Off-year municipal elections are like the bass player in a rock group: Few pay close attention to them but they are important members of the band.
Because of low interest, only a handful of voters are likely to cast ballots in the upcoming city elections. Early voting begins Monday in towns with contested races, including Gainesville, Clermont, Oakwood, Buford, Braselton and Flowery Branch. Election Day is Nov. 7.
When: Early voting begins Monday; Election Day Nov. 7
More info: Find sample ballots and polling locations here
Voters turn out for big-ticket races like president and governor, yet not so much for local council and commission seats that don’t include pols spending lavishly on flashy TV ads. Last year, nearly 80 percent of Hall County voters turned out to pick a new president, senator, House member and state legislators. Next year’s statewide races for governor and other offices, plus congressional midterms, should draw great interest.
But just 20 percent of voters turned out for the 2014 midterms with few high-profile races on the ballot. Off-year elections for municipal seats draw even less; in 2015, only 9 percent of voters decided city council races. In 2013, Gainesville’s first race for an elected mayor position drew only 13 percent turnout.
This isn’t new or surprising. The culture of celebrity that surrounds American politics tends to gin up interest only when the big names are beating the drum. Yet while it’s important to vote for leader of the Free World, the folks who handle everyday matters closer to home have as much impact on our lives, and often more.
City and county leaders decide how much of your local tax dollars to take from you and how to spend them. They decide if a new business, nonprofit or subdivision can be built down the street. They pick which road repairs to make that affect your commute, how to allocate resources for police and fire services, and whether there’s enough left to pay for parks, libraries and other amenities. School board members settle education policies that determine how to best prepare your sons and daughters for a world that lies over the horizon.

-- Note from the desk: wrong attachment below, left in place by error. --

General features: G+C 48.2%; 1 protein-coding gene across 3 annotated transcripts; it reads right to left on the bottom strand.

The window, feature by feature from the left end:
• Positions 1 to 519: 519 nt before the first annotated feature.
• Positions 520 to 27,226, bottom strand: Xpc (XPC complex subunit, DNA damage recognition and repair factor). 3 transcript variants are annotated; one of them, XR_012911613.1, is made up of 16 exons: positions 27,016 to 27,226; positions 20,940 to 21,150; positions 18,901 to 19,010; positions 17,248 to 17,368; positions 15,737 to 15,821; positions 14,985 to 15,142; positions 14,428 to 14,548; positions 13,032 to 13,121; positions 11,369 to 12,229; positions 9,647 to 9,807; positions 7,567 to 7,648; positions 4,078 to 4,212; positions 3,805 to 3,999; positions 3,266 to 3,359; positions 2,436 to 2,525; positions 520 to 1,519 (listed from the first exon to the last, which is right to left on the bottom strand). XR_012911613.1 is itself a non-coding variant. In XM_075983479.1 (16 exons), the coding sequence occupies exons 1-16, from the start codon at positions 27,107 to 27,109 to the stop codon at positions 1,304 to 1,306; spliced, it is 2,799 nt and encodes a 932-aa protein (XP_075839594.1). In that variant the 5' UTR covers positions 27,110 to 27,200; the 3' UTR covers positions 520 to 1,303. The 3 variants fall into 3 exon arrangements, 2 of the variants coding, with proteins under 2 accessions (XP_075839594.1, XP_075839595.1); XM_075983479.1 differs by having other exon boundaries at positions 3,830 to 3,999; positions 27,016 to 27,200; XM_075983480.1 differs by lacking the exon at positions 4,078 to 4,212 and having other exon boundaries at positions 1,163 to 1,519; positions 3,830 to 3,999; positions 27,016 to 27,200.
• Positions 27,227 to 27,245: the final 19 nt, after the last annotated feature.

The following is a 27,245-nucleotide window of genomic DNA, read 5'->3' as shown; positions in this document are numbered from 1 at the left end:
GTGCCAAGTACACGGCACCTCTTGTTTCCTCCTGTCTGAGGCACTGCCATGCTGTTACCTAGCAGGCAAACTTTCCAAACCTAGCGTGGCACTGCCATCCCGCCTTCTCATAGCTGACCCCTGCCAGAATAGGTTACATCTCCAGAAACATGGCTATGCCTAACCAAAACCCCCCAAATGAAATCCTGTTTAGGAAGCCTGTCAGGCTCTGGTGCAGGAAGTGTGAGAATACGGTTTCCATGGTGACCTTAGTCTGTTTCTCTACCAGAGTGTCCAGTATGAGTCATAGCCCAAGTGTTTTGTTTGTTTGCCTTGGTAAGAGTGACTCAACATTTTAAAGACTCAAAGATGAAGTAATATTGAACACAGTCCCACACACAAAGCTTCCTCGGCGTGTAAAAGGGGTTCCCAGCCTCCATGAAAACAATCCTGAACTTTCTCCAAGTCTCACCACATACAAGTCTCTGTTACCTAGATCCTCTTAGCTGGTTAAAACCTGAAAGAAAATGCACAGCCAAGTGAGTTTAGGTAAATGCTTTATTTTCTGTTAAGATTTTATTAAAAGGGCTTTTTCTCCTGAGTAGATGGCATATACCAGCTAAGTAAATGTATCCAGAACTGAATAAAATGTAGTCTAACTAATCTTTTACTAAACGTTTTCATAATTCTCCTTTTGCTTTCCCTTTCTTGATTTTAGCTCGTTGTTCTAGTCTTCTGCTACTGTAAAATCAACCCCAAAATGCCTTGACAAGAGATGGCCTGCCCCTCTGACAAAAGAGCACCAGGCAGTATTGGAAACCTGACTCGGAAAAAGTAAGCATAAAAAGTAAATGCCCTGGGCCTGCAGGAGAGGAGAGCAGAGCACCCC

People seeking these offices are seldom career politicians moving up the ladder from office to office. They aren’t famous for careers in entertainment, sports or business. They’re your neighbors, some retired, some small-business owners, all of them concerned for the welfare of their communities and how such decisions will impact the future.
These candidates’ campaign war chests are measured in tens and hundreds of dollars, not millions. Their advertising consists of yard signs and newspaper ads, not slick prime-time TV spots. They aren’t endorsed by big name politicians or Hollywood celebrities, and you won’t see them yuk it up on late-night talk shows or featured in rap songs. They earn few rewards and little pay for their time in office. They simply want to get involved and serve their communities the best way they can. And those who take office will make decisions that have a long-term influence on what our towns look like and what priorities are most important.
With that in mind, we urge registered voters in towns with elections to take a few minutes and learn about the candidates and the issues, then swing by your precinct sites to cast a ballot. You won’t have to wait long in line, and there are no confusing amendments or referendums to slog through. By selecting local leaders wisely, you’ll have a stake in the decisions local governments make.
The alternative is that a small handful of individuals will make choices for the vast majority of residents. That’s not how our representative democracy is supposed to work. Those who choose to become involved can reclaim this concept and make it work better for us all.
Share your thoughts on this or any other topic in a letter to the editor; you can use this form or send email to firstname.lastname@example.org. The Times editorial board includes General Manager Norman Baggs, Editor Keith Albertson and Managing Editor Shannon Casas, plus community members Susan DeCrescenzo, Cathy Drerup and Brent Hoffman.